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    Re: Floor surface under oxyfuel cutting

    Quote Originally Posted by whtbaron View Post
    I like that, but I would use sand instead of water. As Lis said, it also depends on how big it needs to be and your ability to store it after the job is done. Melted has a good suggestion too, but if storage is an issue, maybe make your tray out of plywood with sides (to be filled with sand) that can be broke down for storage when you are done. A light stand with a grate could be made to hold the project over the sand box.
    Sand most definitely on pavers as it's what you'd spread on them anyhow.
    Quote Originally Posted by thegary View Post
    Many years ago I made a cutting table using a 15 gal steel drum. It works very good at containing sparks and slag for most small cutting I have had to do. There are 2 ways to do it. Even just putting a grate over the drum works ok but you do get some hot blow back air that you need to be cautious of. The second way eliminates the hot blow back. Cut the bottom 3rd of the drum off. Use some angle to raise the top 2/3rds up a couple inches. You need to bend the bottom lip of the upper 2/3rds in at a 30 degree angle all the way around so that sparks and slag are deflected tward the middle of the bottom piece of drum.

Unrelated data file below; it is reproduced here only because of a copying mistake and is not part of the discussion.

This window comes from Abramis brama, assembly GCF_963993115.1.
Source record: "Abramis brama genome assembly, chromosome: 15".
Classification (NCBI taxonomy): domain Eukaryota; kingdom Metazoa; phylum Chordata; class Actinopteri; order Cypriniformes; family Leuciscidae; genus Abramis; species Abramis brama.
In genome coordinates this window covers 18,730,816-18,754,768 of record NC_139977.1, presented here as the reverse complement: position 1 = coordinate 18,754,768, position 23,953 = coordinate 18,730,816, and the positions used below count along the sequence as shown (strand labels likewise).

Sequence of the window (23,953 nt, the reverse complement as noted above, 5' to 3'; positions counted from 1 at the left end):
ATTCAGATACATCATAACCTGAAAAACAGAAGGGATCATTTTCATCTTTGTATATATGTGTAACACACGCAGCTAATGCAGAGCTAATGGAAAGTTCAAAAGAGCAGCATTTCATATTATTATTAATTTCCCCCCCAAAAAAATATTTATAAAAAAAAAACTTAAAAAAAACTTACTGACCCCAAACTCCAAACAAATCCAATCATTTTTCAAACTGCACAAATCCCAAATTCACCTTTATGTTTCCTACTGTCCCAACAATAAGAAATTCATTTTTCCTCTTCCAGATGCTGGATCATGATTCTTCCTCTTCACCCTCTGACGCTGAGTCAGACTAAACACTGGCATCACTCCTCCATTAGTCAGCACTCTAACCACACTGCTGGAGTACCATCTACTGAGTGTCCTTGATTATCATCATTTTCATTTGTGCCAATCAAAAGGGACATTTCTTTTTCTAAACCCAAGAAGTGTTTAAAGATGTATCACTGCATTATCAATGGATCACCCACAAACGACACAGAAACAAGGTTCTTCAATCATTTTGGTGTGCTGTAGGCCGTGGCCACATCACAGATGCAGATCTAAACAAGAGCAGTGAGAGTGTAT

That is a cheap and quick setup to make. If you want bigger or better than that then make a square one any size you want . Make the bottom larger than the upper piece so it sits down inside the other with a 2 inch opening all the way round.

    I have worn one 15 gal drum out and made a new one a few years ago. You can also put an inch or so of water in the bottom to stop the sparks from defecting but I use mine quite a bit and do not like messing with the water all the time.
    Steel drum is easiest to clean up, just spread sand around it to make it easy to protect against splatter and cleanup around. A little impact protection is good also.
    Quote Originally Posted by tapwelder View Post
    I used to carry small pieces of cement type boards to place between walls and welding sparks. Easy to keep in place. Heavy as full sheet. Easy to find around construction sites.
    Hardibacker is a great option cement board also. Definitely great for protecting other surfaces by building walls to stop splatter and grinder dust from going everywhere.